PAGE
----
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Old 06-04-2020, 05:30 PM   #41
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Originally Posted by cavie View Post
What you all tell the newbies is 100 amps of power. But when one leg goes over 50 amps and trips the breaker they stand back and say What the hell... They also need to know that there is 240 volts present in that panel. Not just 2 120 volt legs.
this is why your are confusing 'home electrical' with 'rv electrical'... the simple answer is that the far majority of any 50amp RV's MAIN PANEL have incoming 240v power, from the 50amp Shore Power outlet and thru the Shore Cord, but the RV's main panel does NOT combine the two, or ALLOW the two to be combined for any 240v output. A home's 240v panel allows for double-pole 240v breakers, but an RV's typically does NOT.
Are there exceptions? Yes. If you are talking about a larger coach with a 240v clothes dryer, then certainly, that coach will have more of a 'home' type Main Panel, with 240v breakers.
The vast majority do not, and simply make use of both 'sides' of the incoming 50amp 240v power separately, as TWO DIFFERENT 120v POWER SOURCES. Just because one 'side' can be overloaded and the tripping of that side causes both 'sides' to then trip together doesn't effect the overall 100amps of usable power - a coach owner is already 'assigned' breakers for the circuits on each 'side' to be 'balanced', though it's never a perfect science in a situation, like an RV, where the main panel is controlling many differing loads.

I also don't think that just because we use the term '100amps of usable 120v power' is going to somehow make some owner decide to 'go into their main panel and start moving stuff around', or such, but I get your concern, though I think it's over reaching for the simple conversation about the true 'reality' of RV power.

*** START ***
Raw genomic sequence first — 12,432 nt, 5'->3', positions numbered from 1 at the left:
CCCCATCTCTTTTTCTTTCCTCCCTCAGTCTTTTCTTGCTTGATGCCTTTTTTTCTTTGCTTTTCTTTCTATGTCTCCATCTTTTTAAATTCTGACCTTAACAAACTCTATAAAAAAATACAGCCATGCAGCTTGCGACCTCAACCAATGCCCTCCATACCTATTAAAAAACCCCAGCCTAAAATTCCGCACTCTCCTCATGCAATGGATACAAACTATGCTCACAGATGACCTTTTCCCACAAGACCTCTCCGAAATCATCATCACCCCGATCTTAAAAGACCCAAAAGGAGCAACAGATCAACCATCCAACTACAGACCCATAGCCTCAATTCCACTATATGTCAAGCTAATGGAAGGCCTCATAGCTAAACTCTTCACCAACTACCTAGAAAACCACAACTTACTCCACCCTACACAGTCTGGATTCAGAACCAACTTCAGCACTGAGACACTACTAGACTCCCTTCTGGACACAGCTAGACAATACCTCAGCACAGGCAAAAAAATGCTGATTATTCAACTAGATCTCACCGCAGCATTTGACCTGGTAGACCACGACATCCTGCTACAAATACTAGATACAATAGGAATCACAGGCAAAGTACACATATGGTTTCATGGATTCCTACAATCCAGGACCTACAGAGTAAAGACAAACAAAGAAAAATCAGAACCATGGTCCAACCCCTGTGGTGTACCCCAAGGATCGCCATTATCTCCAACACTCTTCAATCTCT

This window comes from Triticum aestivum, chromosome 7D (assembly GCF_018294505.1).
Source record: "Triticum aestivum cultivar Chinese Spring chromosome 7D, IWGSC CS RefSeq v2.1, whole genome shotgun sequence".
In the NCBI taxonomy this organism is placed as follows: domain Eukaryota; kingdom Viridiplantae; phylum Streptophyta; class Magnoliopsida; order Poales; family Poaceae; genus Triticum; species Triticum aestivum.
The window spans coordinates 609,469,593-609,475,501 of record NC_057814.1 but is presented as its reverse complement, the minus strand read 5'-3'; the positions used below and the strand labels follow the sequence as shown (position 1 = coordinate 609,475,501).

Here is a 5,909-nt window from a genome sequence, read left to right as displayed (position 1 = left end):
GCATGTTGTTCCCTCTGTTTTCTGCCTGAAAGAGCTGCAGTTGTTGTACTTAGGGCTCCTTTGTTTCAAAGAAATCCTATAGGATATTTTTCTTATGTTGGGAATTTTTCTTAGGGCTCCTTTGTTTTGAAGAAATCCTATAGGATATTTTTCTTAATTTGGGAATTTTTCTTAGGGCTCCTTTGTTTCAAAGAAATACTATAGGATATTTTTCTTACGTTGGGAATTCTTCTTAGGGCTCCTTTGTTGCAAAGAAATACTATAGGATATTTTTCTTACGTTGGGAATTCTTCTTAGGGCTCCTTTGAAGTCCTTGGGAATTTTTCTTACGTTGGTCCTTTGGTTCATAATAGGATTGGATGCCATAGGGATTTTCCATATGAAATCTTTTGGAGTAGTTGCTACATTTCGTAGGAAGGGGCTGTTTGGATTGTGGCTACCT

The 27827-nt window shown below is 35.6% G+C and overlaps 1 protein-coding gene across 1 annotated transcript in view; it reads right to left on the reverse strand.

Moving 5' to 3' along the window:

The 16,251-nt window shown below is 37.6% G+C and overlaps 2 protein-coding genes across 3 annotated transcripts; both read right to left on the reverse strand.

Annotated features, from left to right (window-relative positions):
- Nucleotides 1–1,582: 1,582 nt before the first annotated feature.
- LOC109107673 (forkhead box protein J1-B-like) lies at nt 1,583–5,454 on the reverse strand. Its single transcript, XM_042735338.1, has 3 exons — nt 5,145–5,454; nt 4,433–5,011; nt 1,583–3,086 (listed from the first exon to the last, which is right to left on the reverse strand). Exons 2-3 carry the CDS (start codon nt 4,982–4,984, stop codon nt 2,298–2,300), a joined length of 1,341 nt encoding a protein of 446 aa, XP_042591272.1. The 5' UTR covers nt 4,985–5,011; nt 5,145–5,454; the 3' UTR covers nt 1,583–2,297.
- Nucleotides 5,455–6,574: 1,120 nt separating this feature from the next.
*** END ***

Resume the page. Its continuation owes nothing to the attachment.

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Old 06-04-2020, 05:53 PM   #42
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Originally Posted by TurnerFam View Post
this is why your are confusing 'home electrical' with 'rv electrical'... the simple answer is that the far majority of any 50amp RV's MAIN PANEL have incoming 240v power, from the 50amp Shore Power outlet and thru the Shore Cord, but the RV's main panel does NOT combine the two, or ALLOW the two to be combined for any 240v output. A home's 240v panel allows for double-pole 240v breakers, but an RV's typically does NOT.
Are there exceptions? Yes. If you are talking about a larger coach with a 240v clothes dryer, then certainly, that coach will have more of a 'home' type Main Panel, with 240v breakers.
The vast majority do not, and simply make use of both 'sides' of the incoming 50amp 240v power separately, as TWO DIFFERENT 120v POWER SOURCES. Just because one 'side' can be overloaded and the tripping of that side causes both 'sides' to then trip together doesn't effect the overall 100amps of usable power - a coach owner is already 'assigned' breakers for the circuits on each 'side' to be 'balanced', though it's never a perfect science in a situation, like an RV, where the main panel is controlling many differing loads.

I also don't think that just because we use the term '100amps of usable 120v power' is going to somehow make some owner decide to 'go into their main panel and start moving stuff around', or such, but I get your concern, though I think it's over reaching for the simple conversation about the true 'reality' of RV power.
You are preaching to a 69 year old Master Electrician with 55 years experience that is NOT gonna change his mind about how to explain electricity to newbies Sorry!!
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Old 06-04-2020, 06:01 PM   #43
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Originally Posted by cavie View Post